Monday, April 24, 2006

Saving Money

Not many people remember the General Store. In the 1800s, one would walk up to a counter and point to what you wanted. A (suposedly) helpful chap or lass would grab the article and hand it to you, no doubt while recommending a more or less expensive alternative, plus an additional product or two.

Gas pumps "in the day" were manned with a high-school kid who would pump the gas and check your oil. (Is it Massachusetts or New Jersey that still mandates this?)

As late as the 1950's milk was delivered to your door. Some doctors would visit you in your sickbed.

There were reasons behind this. Mostly related to the technology or cost structure of the time.

Many of these are lost enterprises. Today it is the consumer's role to push a cart up and down the aisles, selecting products and doing the research necessary to pick the "best" product. Even for expensive items such as electronics, it is no longer possible to find a salesperson, let alone one who knows how to work the product or could recommend your best fit among the options.
Costs too much.

Indeed, many stores are now offering the "convenience" of self-checkout. It being much faster and convenient to argue with a loud pre-recorded voice that keeps repeating, "Please put the item in the bagging area"... in Spanish. Can the "convenience" of cosumers stocking the shelves be the future?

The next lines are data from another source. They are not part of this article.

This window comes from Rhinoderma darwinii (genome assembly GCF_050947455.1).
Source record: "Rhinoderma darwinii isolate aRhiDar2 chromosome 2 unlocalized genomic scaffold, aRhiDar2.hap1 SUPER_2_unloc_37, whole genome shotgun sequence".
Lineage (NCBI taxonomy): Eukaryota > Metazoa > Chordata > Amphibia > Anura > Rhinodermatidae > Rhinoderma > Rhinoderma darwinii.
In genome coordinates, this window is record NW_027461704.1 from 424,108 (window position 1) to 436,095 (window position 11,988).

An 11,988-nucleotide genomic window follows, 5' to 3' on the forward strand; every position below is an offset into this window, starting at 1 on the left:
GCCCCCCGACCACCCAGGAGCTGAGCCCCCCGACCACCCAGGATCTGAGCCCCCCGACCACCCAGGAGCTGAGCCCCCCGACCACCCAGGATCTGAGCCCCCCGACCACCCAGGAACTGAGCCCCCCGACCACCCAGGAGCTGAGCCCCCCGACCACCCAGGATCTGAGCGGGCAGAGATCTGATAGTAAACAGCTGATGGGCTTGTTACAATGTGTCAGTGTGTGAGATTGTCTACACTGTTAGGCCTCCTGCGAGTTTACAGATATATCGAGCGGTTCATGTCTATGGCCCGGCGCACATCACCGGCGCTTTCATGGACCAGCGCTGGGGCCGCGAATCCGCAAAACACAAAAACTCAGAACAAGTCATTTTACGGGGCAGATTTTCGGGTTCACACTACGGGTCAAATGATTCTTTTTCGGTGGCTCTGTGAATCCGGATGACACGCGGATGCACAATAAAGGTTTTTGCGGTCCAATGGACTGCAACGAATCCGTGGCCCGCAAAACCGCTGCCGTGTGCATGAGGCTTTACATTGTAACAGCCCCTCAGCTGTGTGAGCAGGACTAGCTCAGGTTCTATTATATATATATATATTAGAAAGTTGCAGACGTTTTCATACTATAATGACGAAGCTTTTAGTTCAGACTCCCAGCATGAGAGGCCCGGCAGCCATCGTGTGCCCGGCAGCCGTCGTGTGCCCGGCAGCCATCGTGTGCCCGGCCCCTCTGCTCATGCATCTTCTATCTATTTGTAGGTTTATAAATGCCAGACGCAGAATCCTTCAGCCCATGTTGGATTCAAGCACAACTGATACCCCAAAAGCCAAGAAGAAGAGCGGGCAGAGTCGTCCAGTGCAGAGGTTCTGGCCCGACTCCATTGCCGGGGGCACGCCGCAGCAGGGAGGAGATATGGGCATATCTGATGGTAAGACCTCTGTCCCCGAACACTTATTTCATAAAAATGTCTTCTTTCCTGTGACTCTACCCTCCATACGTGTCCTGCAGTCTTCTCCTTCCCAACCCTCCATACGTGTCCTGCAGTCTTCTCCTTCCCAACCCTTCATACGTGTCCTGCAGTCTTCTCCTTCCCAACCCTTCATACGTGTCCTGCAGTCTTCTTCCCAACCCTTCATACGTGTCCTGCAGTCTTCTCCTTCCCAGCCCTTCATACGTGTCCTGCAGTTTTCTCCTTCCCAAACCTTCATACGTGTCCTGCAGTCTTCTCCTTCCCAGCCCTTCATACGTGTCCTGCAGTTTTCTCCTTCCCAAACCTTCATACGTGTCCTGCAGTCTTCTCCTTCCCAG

( Just as an aside, most people don't realize that many stores *don't* stock many of their own items. Many groceries use outside "specialists" to keep the chips, beer and soft-drink aisles full and organized. Large-box retailers like Home Despot don't do their own stocking. They lease floor space to companies who are in turn responsible for making sure the shelves are full. Often a good reason why the shelves are often in such disarray in many stores.)

Among other "convenient" ways to save money is pumping your own gas. Making a special run to the store to pick up a quart of milk. "Delivering" your own groceries.

Hardware stores a "saving" people millions by allowing the homeowner to do his own shoddy electrical, plumbing and masonry work.

Heck, we now assemble our own furniture for crying out loud.

But as the economics change some thing, it also changes others. Today you must figure out a way to take the 500" TV back to the store to get it fixed rather than pay big $$$ for a house-call, but yard and nanny service is cheap enough for even some "middle class" families to afford.

Maybe that nanny will also be able to help you re-wire the ceiling fan -- if you're not busy trying to figure out your health insurance, that is.

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